A client once showed me their mystery shopper questionnaire and asked me what I thought about it.  I felt that the list was pretty complete, very well organized and relevant to the everyday operations of the store.  I was in fact, quite pleased that this particular store’s younger owners were eager to upgrade their service standards given that their business has been doing quite well for decades and that the older generation has given them blessings to proceed with this effort. 

I asked this client what he wanted to explore as a result of the mystery shopper survey. Clearly, he wanted to find out about compliance to standards of their various branches as well as consistency over time.    He also wanted to bring the business to the next higher level of service given that competition is tougher nowadays. 

While they were getting above average scores, the survey showed very inconsistent results per branch.  It is not unusual to have an 86% last month, only for this to fall to 78% the following month.   Total scores were focused on rather than the many individual possible sources of fluctuation that brought about the lower score.  I asked for the most common complaint and they couldn’t share what it was because they had immediately reacted to the score below 80%.  I further asked if 80% then was their passing score and they paused to settle for an 85%.  Finally, I asked what the effect was on the employees when results are out and I was told that there are “penalties” for low scores, causing the employees sleepless nights and stress.

Establish a baseline and then a standard
I asked this client to establish an acceptable standard in their business if they wanted to pursue this mystery shopper tool for getting feedback.  For example, there are restaurants whose standard for customer satisfaction is set at a perfect 5 out of 5.  They believe that a 4 out of 5 means they are only “good enough.” Setting an acceptable 85% as a standard is then dangerous because employees will start performing to reach an 85% and not a 99%.

The baseline is important to see if the branch is progressing towards the milestones they wish to achieve so the goal of excellence is realistic for both owners and employees.  If the current reality says that a store’s performance is a low 1, and then the employees are given a metric to perform at a perfect 5, you can already imagine the resistance that will occur when there are no sufficient interventions to address the current gap.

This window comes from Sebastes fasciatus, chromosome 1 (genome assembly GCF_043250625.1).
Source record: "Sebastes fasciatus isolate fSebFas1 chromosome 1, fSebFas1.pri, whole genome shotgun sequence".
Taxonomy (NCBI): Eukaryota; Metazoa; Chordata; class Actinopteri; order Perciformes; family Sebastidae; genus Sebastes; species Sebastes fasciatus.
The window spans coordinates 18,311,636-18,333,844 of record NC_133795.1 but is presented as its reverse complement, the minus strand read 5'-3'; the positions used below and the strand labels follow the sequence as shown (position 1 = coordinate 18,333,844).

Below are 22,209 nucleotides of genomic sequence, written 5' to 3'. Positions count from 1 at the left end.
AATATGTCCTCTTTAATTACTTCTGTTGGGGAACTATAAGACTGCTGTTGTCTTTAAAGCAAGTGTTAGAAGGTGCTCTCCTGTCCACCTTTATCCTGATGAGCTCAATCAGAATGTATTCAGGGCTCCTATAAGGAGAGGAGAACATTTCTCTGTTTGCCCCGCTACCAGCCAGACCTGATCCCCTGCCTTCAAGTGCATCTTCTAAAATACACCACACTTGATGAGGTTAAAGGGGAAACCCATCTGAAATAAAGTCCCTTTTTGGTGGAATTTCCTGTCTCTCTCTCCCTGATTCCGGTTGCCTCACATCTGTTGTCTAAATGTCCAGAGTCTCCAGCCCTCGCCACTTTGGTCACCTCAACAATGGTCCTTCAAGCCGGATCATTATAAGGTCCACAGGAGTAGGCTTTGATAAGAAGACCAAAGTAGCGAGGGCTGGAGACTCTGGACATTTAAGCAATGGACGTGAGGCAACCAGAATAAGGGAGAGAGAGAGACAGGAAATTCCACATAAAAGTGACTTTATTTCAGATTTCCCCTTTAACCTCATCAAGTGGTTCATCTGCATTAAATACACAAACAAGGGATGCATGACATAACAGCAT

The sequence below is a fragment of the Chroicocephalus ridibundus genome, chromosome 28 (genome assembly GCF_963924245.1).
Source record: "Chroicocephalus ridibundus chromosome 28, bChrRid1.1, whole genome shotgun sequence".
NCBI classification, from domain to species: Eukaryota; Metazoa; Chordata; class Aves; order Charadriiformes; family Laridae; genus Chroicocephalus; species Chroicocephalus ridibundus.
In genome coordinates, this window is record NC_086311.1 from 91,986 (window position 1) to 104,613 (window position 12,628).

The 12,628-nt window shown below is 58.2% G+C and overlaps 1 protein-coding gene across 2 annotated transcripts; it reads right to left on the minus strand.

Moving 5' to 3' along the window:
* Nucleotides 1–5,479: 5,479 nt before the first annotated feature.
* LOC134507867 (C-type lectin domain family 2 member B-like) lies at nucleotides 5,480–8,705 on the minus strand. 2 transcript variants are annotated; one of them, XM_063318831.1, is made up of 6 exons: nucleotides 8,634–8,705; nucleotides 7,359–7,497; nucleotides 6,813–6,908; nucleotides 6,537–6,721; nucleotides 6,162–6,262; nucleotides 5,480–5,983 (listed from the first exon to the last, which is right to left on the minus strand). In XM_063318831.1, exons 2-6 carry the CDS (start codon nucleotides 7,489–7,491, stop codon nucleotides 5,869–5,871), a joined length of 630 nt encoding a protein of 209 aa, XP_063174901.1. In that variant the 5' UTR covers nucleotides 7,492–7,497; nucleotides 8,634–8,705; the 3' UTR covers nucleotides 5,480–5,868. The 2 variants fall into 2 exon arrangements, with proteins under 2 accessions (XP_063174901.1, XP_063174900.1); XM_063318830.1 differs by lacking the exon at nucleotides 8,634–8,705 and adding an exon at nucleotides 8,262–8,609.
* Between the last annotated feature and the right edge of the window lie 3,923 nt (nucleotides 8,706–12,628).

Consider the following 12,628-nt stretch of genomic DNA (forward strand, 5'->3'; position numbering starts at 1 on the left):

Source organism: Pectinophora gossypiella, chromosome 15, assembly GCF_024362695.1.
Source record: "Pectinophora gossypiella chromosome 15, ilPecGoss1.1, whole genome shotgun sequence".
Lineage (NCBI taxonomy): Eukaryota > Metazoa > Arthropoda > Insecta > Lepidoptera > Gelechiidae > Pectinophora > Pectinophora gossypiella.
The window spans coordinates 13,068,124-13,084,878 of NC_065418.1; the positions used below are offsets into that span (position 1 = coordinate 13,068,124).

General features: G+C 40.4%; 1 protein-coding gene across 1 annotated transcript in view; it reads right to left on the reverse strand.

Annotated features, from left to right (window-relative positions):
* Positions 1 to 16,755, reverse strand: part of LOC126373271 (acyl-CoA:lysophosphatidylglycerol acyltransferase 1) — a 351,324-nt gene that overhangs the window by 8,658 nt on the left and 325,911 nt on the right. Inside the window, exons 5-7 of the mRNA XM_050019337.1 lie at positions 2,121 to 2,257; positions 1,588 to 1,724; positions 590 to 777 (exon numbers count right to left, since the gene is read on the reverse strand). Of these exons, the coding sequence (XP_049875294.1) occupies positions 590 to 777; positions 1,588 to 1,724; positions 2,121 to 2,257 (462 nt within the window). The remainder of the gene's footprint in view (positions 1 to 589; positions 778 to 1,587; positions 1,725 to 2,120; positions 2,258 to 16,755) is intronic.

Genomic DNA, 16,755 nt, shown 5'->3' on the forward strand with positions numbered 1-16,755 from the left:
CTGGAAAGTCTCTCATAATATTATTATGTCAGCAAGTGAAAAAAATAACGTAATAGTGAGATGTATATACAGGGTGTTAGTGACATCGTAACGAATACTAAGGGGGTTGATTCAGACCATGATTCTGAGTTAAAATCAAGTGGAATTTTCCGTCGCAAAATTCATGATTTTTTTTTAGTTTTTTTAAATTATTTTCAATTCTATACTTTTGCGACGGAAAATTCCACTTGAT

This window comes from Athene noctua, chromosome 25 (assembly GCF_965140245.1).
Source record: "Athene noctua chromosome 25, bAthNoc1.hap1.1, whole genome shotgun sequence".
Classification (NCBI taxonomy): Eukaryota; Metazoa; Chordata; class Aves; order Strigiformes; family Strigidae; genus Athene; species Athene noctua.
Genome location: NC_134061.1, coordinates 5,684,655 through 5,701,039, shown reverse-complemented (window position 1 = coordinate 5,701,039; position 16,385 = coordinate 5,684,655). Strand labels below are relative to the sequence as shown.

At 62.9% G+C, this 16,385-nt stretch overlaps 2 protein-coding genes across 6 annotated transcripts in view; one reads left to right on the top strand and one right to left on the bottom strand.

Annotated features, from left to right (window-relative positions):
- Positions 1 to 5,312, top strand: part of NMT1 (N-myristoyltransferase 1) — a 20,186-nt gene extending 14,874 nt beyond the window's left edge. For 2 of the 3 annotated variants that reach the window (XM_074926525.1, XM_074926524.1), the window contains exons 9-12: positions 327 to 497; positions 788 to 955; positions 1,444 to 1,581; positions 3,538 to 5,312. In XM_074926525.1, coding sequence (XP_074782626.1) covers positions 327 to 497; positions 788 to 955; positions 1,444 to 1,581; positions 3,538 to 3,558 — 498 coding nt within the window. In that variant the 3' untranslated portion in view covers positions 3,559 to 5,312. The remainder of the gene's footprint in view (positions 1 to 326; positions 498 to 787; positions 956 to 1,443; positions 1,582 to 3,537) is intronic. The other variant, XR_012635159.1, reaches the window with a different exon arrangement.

Provide the proper training, process and reward system
The hiring and training of service personnel is paramount to the success of any service company, assuming that you already have a sound value proposition.  For people to deliver what is expected of them, they will need the capabilities to make things happen.  Many employers complain about their employees’ lack of initiative or creativity in customer-handling.  Check if you have the right people with the right training and then ensure that your reward system motivates toward desired attitudes and behaviors.  Look into your processes and find out if your internal control is more company-centric rather than client-centric as this will affect service delivery and could frustrate your employees when they are not empowered to do a good job.

The Culture – way how things are done here
Have a culture that prepares employees to go for the perfect 5 rather than settle for the 4.  While it is not always economical or possible to attain for perfection (remember the balance between revenues and cost of satisfying customers), people should always be motivated to do well because it is the right thing to do, not because they will be punished if they don’t.  You want your team to be proud of being part of an excellent service organization and empowering them to deliver this standard will translate to happier employees who will be sincere in delivering outstanding service to customers – with processes that are truly client-centric.  Studies have shown the direct correlation between satisfied employees and satisfied customers.

Finally, beyond the mystery shopper, I advised this client to go directly to the customers and non-customers and find out more about their needs, wants and expectations plus the barriers, irritants, disappointments and annoyances that will not appear in the questionnaire. 

Chiqui Escareal-Go is the CEO and Chief Service Strategist of Mansmith and Fielders, Inc.  She will be conducting the 20thDelivering Outstanding Service program on July 21-22, 2016 in Makati.  For inquiries, please email info@mansmith.netor call (02) 584-5858 or (02) 412-0034.